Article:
A few weeks ago I had the hysterical pleasure of attending the 25th annual Kosherfest, the world’s largest kosher-certified products trade show. It’s an event dedicated to the newest and wackiest kosher foods available, but it’s also a meeting place of diverse food-interested Jews.
The two-day event feels like a synagogue kiddush on steroids: everything from basic cakes and cookies to gourmet gelato, fine wines and upscale BBQ food and the pervasive shoving and jockeying for position that inevitably occurs when hungry Jews are presented with seemingly endless platters of free food.
It was like a giant game of Jewish geography, where you’re likely to run into everyone from your old camp counselor to your great-aunt’s mahjong partner. After all the Jewish geography and elbowing, I was able to make my way through the booths and taste some of the food.
In the delicious category the award goes to Gelato Petrini’s chocolate hazelnut and tiramisu flavored gelato – they were rich, creamy and a real treat from the frozen yogurt I am accustomed to eating.
The Ice Cream House’s cute ice cream sushi roll and Dependable Foods’ pizza cones may not win any awards for taste, but certainly deserve points for creativity and cute factor.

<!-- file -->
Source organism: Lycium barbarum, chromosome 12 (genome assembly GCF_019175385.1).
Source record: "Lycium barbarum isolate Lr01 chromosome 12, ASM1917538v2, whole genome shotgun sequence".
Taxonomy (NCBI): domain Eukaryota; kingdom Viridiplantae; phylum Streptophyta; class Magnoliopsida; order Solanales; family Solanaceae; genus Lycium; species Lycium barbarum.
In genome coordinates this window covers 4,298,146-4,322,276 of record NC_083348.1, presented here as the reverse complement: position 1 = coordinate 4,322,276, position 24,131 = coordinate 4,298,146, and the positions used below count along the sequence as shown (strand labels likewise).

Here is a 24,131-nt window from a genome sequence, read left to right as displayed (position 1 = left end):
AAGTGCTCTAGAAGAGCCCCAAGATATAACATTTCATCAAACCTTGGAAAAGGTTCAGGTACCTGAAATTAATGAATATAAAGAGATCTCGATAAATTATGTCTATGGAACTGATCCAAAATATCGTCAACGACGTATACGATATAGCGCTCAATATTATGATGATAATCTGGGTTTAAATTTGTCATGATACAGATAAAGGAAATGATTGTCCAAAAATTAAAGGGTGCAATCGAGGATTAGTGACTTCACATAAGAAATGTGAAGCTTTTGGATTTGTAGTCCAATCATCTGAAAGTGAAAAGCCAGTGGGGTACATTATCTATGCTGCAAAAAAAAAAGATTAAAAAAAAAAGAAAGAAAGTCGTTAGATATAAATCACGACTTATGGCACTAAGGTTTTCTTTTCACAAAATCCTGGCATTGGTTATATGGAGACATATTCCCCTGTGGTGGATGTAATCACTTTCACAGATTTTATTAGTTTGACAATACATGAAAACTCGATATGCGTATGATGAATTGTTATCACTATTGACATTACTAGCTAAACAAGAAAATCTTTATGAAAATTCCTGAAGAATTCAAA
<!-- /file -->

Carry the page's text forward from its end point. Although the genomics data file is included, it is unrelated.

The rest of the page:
Pareve macaroni and cheese and hot chocolate? May sound unappealing but Mikee Mac’s non-dairy instant mac and cheese Cuppa J Hot Chocolate both won me over despite the lack of dairy.
And while I am not a big meat eater, I was impressed by the Italian Sausage Burger from Jack’s Gourmet.
Hanukkah is just around the corner, and so I must make mention of some holiday-specific dishes including Dr. Praeger’s kale pancake, an instant new favorite. Manischewitz’s Chanukah Cookie House featured menorah and mezuzah sugar icing decorations. And Saba Habib’s extra virgin olive oil was distinctly smooth, with an almost fruity flavor; I sopped it up with a slice of baguette and felt positively Mediterranean, ready for the festival of lights and oil.
The food was eclectic and delicious, vendors vied desperately for passersby, and it was absolute Jewish food mayhem.
It was a great day, even with all the elbow-dodging and acid reflux. But on a more serious note, Kosherfest is one of the few events I attend where I see all different types of Jews, from Hasidic to the most unaffiliated to everything in between, represented both behind the booths and circling the floor. It’s kind of nice that we all come together in harmony for something, if only for our unabashed love of food. Until next year!
Pronounced: KOH-sher, Origin: Hebrew, adhering to kashrut, the traditional Jewish dietary laws.
Pronounced: muh-NOHR-uh, Origin: Hebrew, a lamp or candelabra, often used to refer to the Hanukkah menorah, or Hanukkiah.
Pronounced: muh-ZOO-zuh (oo as in book), Origin: Hebrew, a small box placed on the right doorpost of Jewish homes. It contains a parchment scroll with verses from the Torah inscribed on it, including the Shema prayer (Deuteronomy 6:4-9, 11:13-21).